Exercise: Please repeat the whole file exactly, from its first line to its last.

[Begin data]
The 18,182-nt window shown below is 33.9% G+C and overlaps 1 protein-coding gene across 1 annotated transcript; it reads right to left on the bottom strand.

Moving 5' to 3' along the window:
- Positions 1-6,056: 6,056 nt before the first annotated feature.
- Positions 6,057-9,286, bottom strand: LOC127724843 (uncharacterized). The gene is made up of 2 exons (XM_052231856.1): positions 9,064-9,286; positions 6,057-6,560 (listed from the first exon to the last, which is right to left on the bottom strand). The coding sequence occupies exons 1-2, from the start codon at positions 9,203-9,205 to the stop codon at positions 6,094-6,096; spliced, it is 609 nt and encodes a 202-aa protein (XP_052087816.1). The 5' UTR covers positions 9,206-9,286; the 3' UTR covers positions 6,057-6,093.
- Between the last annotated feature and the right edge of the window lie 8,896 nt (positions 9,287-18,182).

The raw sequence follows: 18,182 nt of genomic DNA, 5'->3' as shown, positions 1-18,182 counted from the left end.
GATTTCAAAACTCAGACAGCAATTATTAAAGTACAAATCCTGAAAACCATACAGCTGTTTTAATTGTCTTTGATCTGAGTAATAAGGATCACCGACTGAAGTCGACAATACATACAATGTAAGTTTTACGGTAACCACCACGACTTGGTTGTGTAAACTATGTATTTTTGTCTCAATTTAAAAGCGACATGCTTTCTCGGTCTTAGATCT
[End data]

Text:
The 18,182-nt window shown below is 33.9% G+C and overlaps 1 protein-coding gene across 1 annotated transcript; it reads right to left on the bottom strand.

Moving 5' to 3' along the window:
- Positions 1-6,056: 6,056 nt before the first annotated feature.
- Positions 6,057-9,286, bottom strand: LOC127724843 (uncharacterized). The gene is made up of 2 exons (XM_052231856.1): positions 9,064-9,286; positions 6,057-6,560 (listed from the first exon to the last, which is right to left on the bottom strand). The coding sequence occupies exons 1-2, from the start codon at positions 9,203-9,205 to the stop codon at positions 6,094-6,096; spliced, it is 609 nt and encodes a 202-aa protein (XP_052087816.1). The 5' UTR covers positions 9,206-9,286; the 3' UTR covers positions 6,057-6,093.
- Between the last annotated feature and the right edge of the window lie 8,896 nt (positions 9,287-18,182).

The raw sequence follows: 18,182 nt of genomic DNA, 5'->3' as shown, positions 1-18,182 counted from the left end.
GATTTCAAAACTCAGACAGCAATTATTAAAGTACAAATCCTGAAAACCATACAGCTGTTTTAATTGTCTTTGATCTGAGTAATAAGGATCACCGACTGAAGTCGACAATACATACAATGTAAGTTTTACGGTAACCACCACGACTTGGTTGTGTAAACTATGTATTTTTGTCTCAATTTAAAAGCGACATGCTTTCTCGGTCTTAGATCT